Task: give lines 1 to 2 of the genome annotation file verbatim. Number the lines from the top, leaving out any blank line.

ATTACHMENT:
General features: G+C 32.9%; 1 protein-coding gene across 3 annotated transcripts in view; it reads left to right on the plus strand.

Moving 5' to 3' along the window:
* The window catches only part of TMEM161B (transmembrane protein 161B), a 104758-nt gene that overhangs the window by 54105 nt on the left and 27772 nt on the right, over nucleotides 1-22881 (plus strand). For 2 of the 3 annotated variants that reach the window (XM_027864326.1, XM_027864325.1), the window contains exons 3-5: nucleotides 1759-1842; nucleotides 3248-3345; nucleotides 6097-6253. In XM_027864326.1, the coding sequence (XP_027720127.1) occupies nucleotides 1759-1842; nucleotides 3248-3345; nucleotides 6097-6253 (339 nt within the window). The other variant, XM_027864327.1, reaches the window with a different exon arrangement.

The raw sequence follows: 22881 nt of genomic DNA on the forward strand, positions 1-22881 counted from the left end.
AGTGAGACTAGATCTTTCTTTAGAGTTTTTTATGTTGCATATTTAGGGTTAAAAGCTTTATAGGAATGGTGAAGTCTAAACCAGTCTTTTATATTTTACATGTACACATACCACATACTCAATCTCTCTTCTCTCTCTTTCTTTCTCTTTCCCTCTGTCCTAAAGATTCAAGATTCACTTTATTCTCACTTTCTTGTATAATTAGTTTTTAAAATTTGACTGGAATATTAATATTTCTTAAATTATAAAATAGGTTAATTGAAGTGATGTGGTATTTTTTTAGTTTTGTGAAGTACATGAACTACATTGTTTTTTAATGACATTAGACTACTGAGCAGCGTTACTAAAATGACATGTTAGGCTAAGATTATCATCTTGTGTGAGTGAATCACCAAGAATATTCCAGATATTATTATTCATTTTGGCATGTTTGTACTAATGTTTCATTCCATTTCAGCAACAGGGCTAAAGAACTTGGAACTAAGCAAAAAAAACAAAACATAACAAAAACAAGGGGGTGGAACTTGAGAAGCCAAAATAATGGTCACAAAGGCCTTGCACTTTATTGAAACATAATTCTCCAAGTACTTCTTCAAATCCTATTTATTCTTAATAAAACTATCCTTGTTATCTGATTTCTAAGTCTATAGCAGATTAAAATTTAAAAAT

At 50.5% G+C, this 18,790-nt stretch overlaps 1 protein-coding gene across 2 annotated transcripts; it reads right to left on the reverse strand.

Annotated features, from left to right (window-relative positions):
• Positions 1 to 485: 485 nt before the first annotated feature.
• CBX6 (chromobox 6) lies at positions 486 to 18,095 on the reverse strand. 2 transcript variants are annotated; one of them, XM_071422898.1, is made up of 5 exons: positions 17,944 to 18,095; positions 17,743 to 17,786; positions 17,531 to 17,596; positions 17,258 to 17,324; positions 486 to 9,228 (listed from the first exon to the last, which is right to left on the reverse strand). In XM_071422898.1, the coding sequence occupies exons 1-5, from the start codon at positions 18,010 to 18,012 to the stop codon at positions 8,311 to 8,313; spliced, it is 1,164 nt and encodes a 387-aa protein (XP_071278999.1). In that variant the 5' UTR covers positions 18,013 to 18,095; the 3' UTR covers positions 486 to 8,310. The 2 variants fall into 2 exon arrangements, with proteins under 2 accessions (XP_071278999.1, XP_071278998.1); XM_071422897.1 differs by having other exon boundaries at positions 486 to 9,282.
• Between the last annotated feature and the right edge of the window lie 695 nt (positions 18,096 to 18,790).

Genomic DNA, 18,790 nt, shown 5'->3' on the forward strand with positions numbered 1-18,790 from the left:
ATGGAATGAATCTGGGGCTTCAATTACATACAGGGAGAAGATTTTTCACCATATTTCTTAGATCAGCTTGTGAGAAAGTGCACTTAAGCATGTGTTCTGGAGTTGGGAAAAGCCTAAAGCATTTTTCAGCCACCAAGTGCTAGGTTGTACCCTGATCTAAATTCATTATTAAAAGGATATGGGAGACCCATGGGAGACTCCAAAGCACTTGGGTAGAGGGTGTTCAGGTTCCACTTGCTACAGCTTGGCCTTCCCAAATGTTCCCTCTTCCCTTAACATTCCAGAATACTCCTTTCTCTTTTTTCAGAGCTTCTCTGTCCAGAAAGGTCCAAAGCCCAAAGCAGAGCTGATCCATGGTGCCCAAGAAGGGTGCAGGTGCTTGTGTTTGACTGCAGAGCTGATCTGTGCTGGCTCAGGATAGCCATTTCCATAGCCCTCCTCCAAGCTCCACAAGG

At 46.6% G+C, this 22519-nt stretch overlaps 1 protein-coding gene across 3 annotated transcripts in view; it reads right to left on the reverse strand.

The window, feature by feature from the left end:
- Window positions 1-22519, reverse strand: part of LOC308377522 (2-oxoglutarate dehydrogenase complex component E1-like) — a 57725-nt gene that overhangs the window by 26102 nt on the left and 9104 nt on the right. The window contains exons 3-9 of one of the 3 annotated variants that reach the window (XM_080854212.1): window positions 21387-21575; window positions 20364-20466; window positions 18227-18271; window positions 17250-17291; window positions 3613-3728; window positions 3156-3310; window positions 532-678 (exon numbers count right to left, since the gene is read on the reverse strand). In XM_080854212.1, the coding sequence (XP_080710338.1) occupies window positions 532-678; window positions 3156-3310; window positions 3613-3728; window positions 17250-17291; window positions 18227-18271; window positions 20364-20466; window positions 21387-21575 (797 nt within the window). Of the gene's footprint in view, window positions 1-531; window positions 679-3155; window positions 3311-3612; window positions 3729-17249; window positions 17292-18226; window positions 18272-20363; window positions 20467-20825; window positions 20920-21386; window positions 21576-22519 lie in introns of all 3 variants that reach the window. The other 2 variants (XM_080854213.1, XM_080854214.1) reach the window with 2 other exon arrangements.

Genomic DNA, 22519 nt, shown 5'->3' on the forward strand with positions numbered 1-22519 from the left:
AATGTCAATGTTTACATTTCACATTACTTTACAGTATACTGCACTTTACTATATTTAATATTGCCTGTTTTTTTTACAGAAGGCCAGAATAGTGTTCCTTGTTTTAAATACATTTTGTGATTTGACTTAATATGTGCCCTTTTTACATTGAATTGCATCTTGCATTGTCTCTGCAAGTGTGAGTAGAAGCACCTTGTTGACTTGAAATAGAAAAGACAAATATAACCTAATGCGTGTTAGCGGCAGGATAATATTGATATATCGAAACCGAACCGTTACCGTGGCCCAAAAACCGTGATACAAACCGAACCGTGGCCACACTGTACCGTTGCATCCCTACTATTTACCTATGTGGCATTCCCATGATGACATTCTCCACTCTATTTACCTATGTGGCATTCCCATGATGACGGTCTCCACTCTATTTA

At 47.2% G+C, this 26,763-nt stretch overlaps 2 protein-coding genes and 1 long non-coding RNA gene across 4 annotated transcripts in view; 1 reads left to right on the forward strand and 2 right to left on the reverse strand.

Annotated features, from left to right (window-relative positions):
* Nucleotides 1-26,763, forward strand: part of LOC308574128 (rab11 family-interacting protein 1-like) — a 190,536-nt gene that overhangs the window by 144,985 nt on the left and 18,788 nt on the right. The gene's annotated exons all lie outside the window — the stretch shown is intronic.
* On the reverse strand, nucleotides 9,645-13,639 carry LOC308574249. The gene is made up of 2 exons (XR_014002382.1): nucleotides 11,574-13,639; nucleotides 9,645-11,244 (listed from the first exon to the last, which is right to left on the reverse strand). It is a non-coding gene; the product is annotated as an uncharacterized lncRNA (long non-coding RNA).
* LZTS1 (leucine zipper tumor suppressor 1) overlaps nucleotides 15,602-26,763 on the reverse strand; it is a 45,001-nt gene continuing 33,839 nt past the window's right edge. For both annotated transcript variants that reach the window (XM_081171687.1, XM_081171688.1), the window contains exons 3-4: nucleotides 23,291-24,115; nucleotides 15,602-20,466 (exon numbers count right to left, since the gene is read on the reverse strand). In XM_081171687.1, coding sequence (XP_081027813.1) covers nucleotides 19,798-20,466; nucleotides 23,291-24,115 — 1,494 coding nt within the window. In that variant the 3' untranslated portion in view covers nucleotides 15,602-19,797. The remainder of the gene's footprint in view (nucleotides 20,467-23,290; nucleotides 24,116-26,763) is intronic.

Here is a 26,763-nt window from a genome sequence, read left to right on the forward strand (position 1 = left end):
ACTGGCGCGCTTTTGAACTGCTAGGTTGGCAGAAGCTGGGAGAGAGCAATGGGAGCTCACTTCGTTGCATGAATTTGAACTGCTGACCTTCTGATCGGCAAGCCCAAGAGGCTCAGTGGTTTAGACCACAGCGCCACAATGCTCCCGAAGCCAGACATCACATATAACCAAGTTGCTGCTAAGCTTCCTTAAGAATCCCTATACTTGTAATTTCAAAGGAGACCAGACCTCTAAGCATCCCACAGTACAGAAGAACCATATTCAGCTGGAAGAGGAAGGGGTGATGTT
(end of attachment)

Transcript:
General features: G+C 32.9%; 1 protein-coding gene across 3 annotated transcripts in view; it reads left to right on the plus strand.

Moving 5' to 3' along the window: